A new review of current hemophilia guidelines found all contained inadequate recommendations for osteoporosis management and fall prevention in patients with hemophilia (PWH) due to a lack of evidence in the literature.
Earlier diagnosis and treatment of osteoporosis in PWH is important, as fracturess have been linked to significant morbidity and mortality.
“Determining the effectiveness of screening programmes and anti-osteoporosis treatment in adults and children with hemophilia will improve the management of musculoskeletal health in PWH,” wrote study author Ayse Zengin, PhD, Department of Medicine, School of Clinical Sciences, Monash University.
Given the low bone mineral density (BMD) and increased fracture prevalence in PWH, there is importance for physicians to screen, diagnose, and treat these patients for osteoporosis. The current study reviewed recent hemophilia guidelines regarding the musculoskeletal management of patient care.
Investigators performed a search using Ovid MEDLINE to identify the most current hemophilia guidelines, limiting them to the past 10 years. Inclusion criteria included recent general hemophilia guidelines from any country in the English language containing a section on osteoporosis and/or fall prevention.
The search ultimately yielded 3 guidelines including the 2020 British, 2020 World Federation of Hemophilia (WFH), and 2016 Australian Hemophilia Guidelines.
The WFH guidelines portray uncertainty around whether all PWH need routine screening for osteoporosis, but do suggest screening may be appropriate for those who are at high risk or have multiple clinical risk factors for osteoporosis.
British guidelines only recommend regular osteoporosis screening for PWH on antiretrovirals and state that the fracture risk assessment tool can be used for guidance. Australian guidance recommend screening according to local guidelines, wherein a risk assessment should be conducted in post-menopausal women and men >50 years with ≥1 major risk factor for minimal trauma fractures.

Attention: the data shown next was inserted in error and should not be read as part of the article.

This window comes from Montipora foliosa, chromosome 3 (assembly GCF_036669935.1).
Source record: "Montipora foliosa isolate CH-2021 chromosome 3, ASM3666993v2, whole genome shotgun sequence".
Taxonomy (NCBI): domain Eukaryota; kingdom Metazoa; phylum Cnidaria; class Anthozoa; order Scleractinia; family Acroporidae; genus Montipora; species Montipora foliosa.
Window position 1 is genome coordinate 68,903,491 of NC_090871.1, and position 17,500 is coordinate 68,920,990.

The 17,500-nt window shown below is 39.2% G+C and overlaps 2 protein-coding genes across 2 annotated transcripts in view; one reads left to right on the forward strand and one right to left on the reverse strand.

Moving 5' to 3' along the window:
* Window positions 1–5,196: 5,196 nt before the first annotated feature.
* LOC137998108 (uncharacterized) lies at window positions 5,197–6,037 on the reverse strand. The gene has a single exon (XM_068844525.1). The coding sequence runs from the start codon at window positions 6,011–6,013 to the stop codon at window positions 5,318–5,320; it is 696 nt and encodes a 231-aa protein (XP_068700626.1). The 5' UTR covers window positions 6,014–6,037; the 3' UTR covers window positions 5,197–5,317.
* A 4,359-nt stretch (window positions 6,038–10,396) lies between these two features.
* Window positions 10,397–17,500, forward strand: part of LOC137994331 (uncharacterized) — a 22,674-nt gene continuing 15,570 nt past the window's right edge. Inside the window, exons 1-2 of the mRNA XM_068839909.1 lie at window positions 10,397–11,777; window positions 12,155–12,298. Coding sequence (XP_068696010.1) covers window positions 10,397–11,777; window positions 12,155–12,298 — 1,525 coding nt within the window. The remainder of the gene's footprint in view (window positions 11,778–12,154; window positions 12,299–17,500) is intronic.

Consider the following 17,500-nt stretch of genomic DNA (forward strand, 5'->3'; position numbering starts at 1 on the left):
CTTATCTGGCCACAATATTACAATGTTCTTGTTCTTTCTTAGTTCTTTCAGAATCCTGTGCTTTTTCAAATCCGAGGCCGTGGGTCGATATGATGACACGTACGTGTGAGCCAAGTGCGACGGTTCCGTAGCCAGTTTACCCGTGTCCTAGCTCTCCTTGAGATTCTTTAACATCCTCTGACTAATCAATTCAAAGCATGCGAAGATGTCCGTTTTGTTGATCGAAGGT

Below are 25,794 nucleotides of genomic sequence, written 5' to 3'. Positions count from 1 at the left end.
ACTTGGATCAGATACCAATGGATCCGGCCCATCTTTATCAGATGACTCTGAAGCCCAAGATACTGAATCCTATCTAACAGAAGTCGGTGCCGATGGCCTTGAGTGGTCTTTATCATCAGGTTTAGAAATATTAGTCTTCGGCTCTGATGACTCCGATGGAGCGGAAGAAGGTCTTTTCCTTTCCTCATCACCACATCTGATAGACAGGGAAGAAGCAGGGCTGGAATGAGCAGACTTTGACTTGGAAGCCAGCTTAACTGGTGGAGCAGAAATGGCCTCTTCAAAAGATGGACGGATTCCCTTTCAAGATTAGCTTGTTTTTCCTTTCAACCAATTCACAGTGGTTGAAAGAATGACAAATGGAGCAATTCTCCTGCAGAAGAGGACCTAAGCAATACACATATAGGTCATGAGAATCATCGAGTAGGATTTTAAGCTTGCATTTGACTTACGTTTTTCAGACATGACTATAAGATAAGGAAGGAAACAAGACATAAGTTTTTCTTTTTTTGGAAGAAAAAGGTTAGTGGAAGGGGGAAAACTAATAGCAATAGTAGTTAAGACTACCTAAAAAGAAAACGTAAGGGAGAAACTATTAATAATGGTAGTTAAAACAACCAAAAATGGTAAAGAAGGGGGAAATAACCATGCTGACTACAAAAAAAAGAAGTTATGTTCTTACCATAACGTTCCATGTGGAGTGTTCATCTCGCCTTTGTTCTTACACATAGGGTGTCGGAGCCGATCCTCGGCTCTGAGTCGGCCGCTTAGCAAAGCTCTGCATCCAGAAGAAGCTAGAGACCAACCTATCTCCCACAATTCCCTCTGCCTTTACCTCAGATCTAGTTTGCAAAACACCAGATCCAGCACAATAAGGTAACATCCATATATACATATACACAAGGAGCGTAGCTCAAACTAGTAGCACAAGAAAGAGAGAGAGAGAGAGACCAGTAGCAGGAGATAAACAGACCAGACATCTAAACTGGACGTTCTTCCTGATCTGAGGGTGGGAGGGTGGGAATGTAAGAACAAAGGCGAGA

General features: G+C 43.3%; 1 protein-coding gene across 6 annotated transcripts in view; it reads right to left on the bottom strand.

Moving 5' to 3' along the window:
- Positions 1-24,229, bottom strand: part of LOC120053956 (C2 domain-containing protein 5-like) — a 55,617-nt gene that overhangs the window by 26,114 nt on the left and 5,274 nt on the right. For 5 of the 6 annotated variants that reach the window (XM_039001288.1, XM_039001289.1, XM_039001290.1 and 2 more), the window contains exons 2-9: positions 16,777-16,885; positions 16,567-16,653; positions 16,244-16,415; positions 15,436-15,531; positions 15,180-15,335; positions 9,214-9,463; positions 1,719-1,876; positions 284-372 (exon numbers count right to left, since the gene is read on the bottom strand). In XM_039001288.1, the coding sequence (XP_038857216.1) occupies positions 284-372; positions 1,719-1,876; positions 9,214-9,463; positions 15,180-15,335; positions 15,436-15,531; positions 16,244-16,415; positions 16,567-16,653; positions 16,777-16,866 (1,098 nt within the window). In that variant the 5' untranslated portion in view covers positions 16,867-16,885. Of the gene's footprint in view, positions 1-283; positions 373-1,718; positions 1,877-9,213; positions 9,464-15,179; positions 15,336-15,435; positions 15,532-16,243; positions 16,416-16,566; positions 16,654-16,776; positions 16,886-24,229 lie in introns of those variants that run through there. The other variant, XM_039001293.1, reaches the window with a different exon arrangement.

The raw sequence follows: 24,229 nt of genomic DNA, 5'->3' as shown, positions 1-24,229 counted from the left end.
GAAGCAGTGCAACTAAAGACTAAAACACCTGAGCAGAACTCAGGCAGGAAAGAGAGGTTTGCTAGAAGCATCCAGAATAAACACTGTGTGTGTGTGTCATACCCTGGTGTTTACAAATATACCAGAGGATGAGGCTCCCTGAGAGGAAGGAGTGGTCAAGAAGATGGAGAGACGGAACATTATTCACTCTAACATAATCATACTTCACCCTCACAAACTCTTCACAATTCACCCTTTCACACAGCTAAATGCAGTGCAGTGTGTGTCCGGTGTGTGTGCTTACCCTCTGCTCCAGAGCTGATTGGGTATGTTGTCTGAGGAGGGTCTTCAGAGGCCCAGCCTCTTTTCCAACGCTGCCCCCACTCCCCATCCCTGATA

According to the data, the majority of fractures in PWH were found to have occurred much earlier than the general population, with 81% occurring below the ages of 50 years. Moreover, evidence has shown that fracture prevalence increases with the severity of hemophilia, as data show fracture risk is 44% higher in those with severe disease, compared to mild-moderate disease.
As such, current guidelines on osteoporosis screening and diagnosis remain inadequate due to limited data available to provide improved evidence-based recommendations.
Further, guidelines from the WFH state that anti-osteoporosis medication should be commenced in PWH with osteoporosis, minimal trauma fractures or high fracture risk and additionally commence bisphosphonates if appropriate. However, British guidelines do not advise on specific anti-osteoporosis medication.
Although anti-osteoporosis medications have been effective in improving BMD and subsequently, mortality risk reduction, it has yet to be assessed whether treatment benefits are seen in PWH.
Moreover, fall prevention is not specifically addressed in any of the guidelines. Both the Australian and WFH guidelines recommend that PWH have a team of musculoskeletal specialists and undergo an assessment annually for adults and every 6 months for children.
Investigators in the current study noted falls are a major contributor to fractures in PWH, thus guidelines should include a section on fall prevention. Data show that 53 – 81% of fractures in PWH are due to a fall from a standing height or less, with the annual falls prevalence being 32-50% in PWH.
“Further studies are required to assess the trajectory of bone health in PWH, the mechanism of bone loss in PWH, and the effectiveness of weight-bearing exercises, interventions for fall prevention, screening programmes, and use of anti- osteoporosis medications in PWH across the lifecourse,” Zengin noted.
The study, “Osteoporosis management and falls prevention in patients with hemophilia: Review of hemophilia guidelines,” was published in Haemophilia.